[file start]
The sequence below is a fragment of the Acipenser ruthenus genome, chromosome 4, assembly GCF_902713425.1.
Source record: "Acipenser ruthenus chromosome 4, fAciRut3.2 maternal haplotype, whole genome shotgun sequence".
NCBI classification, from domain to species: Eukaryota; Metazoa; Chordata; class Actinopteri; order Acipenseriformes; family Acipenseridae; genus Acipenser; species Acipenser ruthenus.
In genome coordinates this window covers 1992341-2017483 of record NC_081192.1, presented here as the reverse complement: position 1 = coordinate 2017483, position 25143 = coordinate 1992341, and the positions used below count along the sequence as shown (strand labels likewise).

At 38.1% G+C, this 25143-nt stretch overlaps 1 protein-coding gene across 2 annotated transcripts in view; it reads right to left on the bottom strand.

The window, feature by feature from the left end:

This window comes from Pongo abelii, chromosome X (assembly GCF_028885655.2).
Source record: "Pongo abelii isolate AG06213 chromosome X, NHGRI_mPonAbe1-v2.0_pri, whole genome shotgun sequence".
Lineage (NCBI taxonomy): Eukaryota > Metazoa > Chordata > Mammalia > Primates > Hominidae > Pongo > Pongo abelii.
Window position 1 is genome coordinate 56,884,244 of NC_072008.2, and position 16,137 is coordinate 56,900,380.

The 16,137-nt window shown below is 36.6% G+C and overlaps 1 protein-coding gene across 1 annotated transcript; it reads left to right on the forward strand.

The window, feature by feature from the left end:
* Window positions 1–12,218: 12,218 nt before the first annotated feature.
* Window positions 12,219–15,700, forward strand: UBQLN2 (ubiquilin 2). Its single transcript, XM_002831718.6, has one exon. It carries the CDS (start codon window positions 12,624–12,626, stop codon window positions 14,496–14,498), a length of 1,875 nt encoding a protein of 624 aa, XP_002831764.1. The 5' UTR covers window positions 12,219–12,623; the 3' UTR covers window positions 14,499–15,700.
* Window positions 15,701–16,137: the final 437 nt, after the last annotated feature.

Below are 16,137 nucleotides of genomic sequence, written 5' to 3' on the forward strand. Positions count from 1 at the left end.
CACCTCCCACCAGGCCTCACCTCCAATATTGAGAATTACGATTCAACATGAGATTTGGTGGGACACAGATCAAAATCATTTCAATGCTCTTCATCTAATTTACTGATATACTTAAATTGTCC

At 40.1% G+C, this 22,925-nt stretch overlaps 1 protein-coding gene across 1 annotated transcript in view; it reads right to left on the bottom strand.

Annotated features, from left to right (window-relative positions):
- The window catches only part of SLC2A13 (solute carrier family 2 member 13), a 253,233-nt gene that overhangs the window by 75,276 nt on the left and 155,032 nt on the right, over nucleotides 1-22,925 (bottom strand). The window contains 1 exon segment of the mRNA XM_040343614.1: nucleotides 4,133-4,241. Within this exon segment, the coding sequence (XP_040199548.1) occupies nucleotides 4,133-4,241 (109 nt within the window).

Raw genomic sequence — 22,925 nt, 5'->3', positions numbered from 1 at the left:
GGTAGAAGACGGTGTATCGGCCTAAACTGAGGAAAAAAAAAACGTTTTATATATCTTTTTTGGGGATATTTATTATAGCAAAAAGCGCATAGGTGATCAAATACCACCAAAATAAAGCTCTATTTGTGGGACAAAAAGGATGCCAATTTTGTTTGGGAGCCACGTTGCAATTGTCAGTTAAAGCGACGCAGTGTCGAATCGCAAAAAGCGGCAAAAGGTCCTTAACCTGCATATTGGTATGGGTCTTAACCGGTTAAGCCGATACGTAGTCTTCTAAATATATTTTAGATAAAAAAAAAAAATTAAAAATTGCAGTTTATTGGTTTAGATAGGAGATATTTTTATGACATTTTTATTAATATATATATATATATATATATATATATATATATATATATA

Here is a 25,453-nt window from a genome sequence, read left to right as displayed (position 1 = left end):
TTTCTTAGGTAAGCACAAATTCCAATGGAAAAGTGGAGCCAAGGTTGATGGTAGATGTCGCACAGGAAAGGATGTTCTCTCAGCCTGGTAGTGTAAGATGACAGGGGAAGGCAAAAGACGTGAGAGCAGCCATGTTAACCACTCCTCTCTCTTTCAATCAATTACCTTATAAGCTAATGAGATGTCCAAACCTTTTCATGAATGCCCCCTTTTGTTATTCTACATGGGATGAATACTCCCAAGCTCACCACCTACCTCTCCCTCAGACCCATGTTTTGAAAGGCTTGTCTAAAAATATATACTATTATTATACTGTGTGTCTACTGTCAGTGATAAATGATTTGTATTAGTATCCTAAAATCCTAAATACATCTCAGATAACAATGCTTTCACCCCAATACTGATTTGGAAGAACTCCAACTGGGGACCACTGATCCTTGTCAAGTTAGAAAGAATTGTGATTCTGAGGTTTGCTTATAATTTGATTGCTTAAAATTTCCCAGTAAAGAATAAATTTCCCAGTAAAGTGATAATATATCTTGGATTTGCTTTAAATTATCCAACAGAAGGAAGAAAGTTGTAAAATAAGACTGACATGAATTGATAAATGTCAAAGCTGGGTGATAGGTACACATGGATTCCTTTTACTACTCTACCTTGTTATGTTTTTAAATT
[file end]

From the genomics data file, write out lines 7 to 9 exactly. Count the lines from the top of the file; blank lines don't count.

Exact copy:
This window comes from Pongo abelii, chromosome X (assembly GCF_028885655.2).
Source record: "Pongo abelii isolate AG06213 chromosome X, NHGRI_mPonAbe1-v2.0_pri, whole genome shotgun sequence".
Lineage (NCBI taxonomy): Eukaryota > Metazoa > Chordata > Mammalia > Primates > Hominidae > Pongo > Pongo abelii.